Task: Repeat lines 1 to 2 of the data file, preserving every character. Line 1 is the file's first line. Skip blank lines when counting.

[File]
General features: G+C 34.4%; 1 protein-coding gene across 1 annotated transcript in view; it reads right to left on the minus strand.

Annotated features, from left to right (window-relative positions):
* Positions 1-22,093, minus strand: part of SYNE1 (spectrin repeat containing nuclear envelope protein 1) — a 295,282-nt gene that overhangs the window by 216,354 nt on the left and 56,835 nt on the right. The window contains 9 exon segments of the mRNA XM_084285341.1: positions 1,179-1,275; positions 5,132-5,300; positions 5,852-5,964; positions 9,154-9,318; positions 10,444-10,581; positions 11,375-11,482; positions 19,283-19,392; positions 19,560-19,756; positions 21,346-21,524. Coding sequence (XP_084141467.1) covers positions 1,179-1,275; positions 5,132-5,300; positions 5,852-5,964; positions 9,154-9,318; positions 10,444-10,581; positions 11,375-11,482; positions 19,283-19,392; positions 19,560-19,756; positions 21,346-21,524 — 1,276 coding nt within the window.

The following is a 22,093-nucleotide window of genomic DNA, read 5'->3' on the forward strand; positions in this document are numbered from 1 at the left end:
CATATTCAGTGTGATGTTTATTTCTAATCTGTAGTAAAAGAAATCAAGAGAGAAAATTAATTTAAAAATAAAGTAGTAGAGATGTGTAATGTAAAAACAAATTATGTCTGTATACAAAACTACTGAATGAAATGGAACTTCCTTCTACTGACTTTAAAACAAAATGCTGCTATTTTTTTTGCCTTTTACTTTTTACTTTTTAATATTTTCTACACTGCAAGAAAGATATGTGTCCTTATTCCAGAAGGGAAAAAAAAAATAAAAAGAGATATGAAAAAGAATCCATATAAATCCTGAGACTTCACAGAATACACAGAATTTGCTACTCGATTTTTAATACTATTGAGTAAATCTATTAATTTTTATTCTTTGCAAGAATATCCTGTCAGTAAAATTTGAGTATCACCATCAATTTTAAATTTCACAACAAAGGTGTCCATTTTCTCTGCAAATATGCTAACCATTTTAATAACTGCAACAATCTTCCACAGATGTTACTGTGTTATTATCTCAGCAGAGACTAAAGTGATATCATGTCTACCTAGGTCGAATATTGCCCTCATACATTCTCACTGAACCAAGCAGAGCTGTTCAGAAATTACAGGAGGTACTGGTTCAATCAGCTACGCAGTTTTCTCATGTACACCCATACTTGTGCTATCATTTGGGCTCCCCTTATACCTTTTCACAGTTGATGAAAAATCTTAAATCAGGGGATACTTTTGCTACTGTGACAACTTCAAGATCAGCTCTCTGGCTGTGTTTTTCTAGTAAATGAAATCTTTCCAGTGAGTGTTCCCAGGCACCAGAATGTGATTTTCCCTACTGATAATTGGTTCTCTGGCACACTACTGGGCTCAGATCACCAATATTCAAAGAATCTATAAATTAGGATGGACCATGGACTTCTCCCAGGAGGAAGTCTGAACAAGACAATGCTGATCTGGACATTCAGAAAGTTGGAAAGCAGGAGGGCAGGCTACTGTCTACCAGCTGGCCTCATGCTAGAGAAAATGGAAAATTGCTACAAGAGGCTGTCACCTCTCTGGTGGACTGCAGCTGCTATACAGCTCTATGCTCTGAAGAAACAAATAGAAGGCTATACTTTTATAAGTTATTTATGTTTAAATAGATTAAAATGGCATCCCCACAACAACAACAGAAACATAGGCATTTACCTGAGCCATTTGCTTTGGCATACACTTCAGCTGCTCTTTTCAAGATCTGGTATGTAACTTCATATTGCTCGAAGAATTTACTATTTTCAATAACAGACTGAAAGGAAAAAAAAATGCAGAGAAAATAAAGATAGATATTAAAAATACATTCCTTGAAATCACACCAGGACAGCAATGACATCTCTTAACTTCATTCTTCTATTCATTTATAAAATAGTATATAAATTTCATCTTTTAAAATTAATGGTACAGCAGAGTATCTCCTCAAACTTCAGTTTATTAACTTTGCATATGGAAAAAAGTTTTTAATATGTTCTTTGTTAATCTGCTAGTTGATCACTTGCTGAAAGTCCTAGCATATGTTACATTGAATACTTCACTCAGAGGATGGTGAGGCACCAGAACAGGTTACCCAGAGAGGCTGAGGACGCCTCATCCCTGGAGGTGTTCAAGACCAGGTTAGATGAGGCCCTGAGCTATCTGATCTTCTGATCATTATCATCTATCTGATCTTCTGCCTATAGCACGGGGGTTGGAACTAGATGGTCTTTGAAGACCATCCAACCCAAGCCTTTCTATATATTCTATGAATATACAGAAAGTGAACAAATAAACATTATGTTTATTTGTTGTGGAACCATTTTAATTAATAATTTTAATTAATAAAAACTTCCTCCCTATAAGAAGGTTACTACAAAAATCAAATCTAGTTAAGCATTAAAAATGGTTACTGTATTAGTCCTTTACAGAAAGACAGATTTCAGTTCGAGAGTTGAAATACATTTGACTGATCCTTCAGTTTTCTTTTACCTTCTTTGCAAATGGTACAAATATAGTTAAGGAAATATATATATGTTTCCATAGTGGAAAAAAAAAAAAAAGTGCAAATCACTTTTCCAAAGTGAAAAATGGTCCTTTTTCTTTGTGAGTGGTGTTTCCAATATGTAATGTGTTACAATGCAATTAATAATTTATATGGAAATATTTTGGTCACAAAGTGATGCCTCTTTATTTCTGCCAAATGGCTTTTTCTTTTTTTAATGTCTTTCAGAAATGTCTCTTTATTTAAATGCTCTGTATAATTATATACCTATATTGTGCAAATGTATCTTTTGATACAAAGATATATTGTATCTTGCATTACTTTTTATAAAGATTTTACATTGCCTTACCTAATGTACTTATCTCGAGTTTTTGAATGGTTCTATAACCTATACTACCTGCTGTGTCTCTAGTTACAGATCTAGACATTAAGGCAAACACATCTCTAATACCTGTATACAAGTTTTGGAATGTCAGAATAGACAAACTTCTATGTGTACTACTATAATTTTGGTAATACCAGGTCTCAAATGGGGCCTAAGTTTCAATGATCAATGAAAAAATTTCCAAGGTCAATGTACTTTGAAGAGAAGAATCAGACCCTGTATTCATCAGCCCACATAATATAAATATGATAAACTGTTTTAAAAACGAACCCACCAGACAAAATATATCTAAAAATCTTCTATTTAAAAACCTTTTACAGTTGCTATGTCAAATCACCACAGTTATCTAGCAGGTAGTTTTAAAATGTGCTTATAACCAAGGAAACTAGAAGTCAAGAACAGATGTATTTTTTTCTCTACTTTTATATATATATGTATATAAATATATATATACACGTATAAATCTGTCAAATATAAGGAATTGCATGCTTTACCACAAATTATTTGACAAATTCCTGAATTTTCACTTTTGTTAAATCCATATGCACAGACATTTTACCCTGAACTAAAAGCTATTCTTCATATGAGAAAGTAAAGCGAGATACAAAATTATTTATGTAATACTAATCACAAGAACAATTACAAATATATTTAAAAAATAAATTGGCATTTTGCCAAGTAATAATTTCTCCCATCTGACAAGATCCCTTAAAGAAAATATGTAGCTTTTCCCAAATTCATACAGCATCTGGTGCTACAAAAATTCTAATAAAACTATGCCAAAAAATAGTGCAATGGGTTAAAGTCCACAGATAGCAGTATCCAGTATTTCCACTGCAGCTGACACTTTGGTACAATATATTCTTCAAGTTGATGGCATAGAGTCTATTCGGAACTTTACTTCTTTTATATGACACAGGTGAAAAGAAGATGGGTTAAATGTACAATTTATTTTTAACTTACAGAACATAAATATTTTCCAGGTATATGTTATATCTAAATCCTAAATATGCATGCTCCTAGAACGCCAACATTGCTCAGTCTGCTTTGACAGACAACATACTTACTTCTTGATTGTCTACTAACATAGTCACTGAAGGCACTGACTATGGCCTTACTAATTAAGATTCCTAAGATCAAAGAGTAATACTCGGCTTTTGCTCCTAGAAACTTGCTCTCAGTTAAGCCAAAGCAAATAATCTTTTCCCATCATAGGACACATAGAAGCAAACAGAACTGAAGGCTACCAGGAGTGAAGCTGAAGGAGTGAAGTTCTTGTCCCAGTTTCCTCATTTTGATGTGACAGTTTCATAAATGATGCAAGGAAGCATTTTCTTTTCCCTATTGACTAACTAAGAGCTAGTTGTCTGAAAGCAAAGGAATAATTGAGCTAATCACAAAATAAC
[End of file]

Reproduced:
General features: G+C 34.4%; 1 protein-coding gene across 1 annotated transcript in view; it reads right to left on the minus strand.

Annotated features, from left to right (window-relative positions):